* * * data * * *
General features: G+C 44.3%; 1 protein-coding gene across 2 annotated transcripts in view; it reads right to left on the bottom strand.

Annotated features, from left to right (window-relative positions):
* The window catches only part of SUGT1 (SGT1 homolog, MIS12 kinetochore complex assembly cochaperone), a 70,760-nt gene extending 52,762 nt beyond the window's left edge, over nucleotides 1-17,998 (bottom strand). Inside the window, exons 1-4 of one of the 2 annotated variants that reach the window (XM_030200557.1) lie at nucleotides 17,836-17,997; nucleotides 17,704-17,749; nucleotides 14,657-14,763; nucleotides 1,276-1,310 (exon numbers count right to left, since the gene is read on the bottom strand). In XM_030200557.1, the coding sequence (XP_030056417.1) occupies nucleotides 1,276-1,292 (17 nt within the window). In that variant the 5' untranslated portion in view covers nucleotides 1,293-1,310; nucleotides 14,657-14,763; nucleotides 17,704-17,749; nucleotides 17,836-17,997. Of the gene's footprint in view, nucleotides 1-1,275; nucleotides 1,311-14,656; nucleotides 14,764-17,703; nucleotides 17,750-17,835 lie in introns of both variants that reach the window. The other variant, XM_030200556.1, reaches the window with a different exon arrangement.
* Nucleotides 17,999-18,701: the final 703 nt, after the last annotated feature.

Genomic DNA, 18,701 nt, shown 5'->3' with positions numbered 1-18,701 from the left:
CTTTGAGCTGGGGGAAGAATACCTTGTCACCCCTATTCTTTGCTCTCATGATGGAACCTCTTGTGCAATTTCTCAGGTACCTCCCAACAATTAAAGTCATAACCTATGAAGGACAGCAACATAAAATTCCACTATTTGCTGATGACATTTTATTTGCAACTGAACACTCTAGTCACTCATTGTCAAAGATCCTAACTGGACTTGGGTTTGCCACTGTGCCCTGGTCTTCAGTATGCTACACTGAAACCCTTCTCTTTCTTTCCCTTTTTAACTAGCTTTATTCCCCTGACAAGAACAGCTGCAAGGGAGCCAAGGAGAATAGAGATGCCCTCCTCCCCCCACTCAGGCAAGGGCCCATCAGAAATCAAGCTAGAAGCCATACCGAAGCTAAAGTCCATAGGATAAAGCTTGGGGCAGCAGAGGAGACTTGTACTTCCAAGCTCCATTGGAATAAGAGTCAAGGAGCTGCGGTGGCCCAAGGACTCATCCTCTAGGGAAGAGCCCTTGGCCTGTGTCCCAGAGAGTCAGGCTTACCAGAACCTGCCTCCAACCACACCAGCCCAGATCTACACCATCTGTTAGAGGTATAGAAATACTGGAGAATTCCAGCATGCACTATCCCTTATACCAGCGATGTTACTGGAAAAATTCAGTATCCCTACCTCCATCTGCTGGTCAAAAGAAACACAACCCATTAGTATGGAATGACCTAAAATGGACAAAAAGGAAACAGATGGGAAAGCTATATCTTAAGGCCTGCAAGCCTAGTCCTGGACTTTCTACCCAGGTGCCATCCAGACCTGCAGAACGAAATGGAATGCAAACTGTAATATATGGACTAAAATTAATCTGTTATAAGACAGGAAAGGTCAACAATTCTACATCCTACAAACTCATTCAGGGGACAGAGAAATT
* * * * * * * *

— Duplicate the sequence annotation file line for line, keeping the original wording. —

General features: G+C 44.3%; 1 protein-coding gene across 2 annotated transcripts in view; it reads right to left on the bottom strand.

Annotated features, from left to right (window-relative positions):
* The window catches only part of SUGT1 (SGT1 homolog, MIS12 kinetochore complex assembly cochaperone), a 70,760-nt gene extending 52,762 nt beyond the window's left edge, over nucleotides 1-17,998 (bottom strand). Inside the window, exons 1-4 of one of the 2 annotated variants that reach the window (XM_030200557.1) lie at nucleotides 17,836-17,997; nucleotides 17,704-17,749; nucleotides 14,657-14,763; nucleotides 1,276-1,310 (exon numbers count right to left, since the gene is read on the bottom strand). In XM_030200557.1, the coding sequence (XP_030056417.1) occupies nucleotides 1,276-1,292 (17 nt within the window). In that variant the 5' untranslated portion in view covers nucleotides 1,293-1,310; nucleotides 14,657-14,763; nucleotides 17,704-17,749; nucleotides 17,836-17,997. Of the gene's footprint in view, nucleotides 1-1,275; nucleotides 1,311-14,656; nucleotides 14,764-17,703; nucleotides 17,750-17,835 lie in introns of both variants that reach the window. The other variant, XM_030200556.1, reaches the window with a different exon arrangement.
* Nucleotides 17,999-18,701: the final 703 nt, after the last annotated feature.

Genomic DNA, 18,701 nt, shown 5'->3' with positions numbered 1-18,701 from the left:
CTTTGAGCTGGGGGAAGAATACCTTGTCACCCCTATTCTTTGCTCTCATGATGGAACCTCTTGTGCAATTTCTCAGGTACCTCCCAACAATTAAAGTCATAACCTATGAAGGACAGCAACATAAAATTCCACTATTTGCTGATGACATTTTATTTGCAACTGAACACTCTAGTCACTCATTGTCAAAGATCCTAACTGGACTTGGGTTTGCCACTGTGCCCTGGTCTTCAGTATGCTACACTGAAACCCTTCTCTTTCTTTCCCTTTTTAACTAGCTTTATTCCCCTGACAAGAACAGCTGCAAGGGAGCCAAGGAGAATAGAGATGCCCTCCTCCCCCCACTCAGGCAAGGGCCCATCAGAAATCAAGCTAGAAGCCATACCGAAGCTAAAGTCCATAGGATAAAGCTTGGGGCAGCAGAGGAGACTTGTACTTCCAAGCTCCATTGGAATAAGAGTCAAGGAGCTGCGGTGGCCCAAGGACTCATCCTCTAGGGAAGAGCCCTTGGCCTGTGTCCCAGAGAGTCAGGCTTACCAGAACCTGCCTCCAACCACACCAGCCCAGATCTACACCATCTGTTAGAGGTATAGAAATACTGGAGAATTCCAGCATGCACTATCCCTTATACCAGCGATGTTACTGGAAAAATTCAGTATCCCTACCTCCATCTGCTGGTCAAAAGAAACACAACCCATTAGTATGGAATGACCTAAAATGGACAAAAAGGAAACAGATGGGAAAGCTATATCTTAAGGCCTGCAAGCCTAGTCCTGGACTTTCTACCCAGGTGCCATCCAGACCTGCAGAACGAAATGGAATGCAAACTGTAATATATGGACTAAAATTAATCTGTTATAAGACAGGAAAGGTCAACAATTCTACATCCTACAAACTCATTCAGGGGACAGAGAAATT